GERVAISE, LOUIS (later the final e of the surname was dropped), sawmill-owner, militia captain; b. 12 April 1708 at Montreal to Charles Gervaise and Marie Boyer; m. 18 Feb. 1737 to Marie-Madeleine Langlois; d. 5 Feb. 1763 at Detroit.
Louis Gervaise, formerly a voyageur, moved from Montreal to Detroit in 1740 and entered the lumber business. His sawmill was at the pinery up the St Clair River, in the vicinity of the present city of Port Huron, Mich. From there the planks and joists were floated downstream 25 leagues on timber rafts to the fort at Detroit.
In 1749, Gervaise, Louis Plichon, dit Saint-Louis, and Pierre Dinan, dit Saint-Étienne, were among settlers granted lots of three arpents frontage on the so-called south shore by the commandant, Charles de Sabrevois*. Gervaise’s land was just below the mouth of the now-vanished Ruisseau de la Vieille Reine (about two miles below the Windsor end of the present Ambassador Bridge). He immediately erected a better-than-average dwelling and outbuildings, and soon the stream became known as Rivière à Gervais. A 1760 census of Detroit listed Gervaise as a well-to-do inhabitant having two slaves and one hired man.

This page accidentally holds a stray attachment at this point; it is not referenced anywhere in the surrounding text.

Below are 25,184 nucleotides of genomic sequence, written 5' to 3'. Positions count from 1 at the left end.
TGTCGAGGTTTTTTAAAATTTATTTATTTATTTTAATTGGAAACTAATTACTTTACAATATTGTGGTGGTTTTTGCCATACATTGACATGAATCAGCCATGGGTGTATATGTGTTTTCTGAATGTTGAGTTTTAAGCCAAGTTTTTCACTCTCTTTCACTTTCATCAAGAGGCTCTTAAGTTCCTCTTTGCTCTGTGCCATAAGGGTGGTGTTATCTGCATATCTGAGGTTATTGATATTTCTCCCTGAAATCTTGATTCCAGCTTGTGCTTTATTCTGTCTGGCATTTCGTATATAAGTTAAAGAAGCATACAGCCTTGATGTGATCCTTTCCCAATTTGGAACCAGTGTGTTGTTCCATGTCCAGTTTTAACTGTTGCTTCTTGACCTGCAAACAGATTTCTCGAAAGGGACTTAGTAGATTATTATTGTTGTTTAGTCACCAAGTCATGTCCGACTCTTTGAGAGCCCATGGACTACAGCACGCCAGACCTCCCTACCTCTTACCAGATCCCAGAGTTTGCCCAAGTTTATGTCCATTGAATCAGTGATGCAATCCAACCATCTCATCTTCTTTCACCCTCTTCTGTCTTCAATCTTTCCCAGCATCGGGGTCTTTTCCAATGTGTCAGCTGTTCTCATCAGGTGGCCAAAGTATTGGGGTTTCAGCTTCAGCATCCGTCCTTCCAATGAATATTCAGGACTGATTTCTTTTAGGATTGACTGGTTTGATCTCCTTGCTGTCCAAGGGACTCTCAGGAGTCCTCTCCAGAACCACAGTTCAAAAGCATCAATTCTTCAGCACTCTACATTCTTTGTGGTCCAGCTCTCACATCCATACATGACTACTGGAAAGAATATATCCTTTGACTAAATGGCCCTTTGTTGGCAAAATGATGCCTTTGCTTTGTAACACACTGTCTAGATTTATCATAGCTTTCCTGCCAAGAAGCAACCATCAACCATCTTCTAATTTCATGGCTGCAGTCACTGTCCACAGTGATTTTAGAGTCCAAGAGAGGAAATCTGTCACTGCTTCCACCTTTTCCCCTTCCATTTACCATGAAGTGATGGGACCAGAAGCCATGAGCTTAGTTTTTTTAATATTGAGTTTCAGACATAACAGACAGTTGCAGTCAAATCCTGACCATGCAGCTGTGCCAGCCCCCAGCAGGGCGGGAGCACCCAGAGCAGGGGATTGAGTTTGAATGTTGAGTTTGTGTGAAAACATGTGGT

Gervaise was captain of the militia company formed among the inhabitants of the new agricultural settlement on the south shore. Besides training and commanding the militia, as captain he was responsible for civil administration in his locality. During the Seven Years’ War the company remained at home for defensive purposes and saw no action.
After the British occupation of Detroit in late November 1760, Louis Gervaise was reappointed militia captain, probably by Donald Campbell. Two years and two months later he died at his home and was buried at Detroit. His widow died in October the same year. In 1766 their two sons moved from Detroit to the parish of Saint-Antoine-de-Padoue (Sainte-Antoine-sur-Richelieu, Que.).
Library of Congress (Washington), Peter Force collection, census of Detroit, 1760 C. [G.-J. Chaussegros de Léry, “Les journaux de M. de Léry,” APQ Rapport, 1926–27, 334–48. Windsor border region (Lajeunesse). Tanguay, Dictionnaire.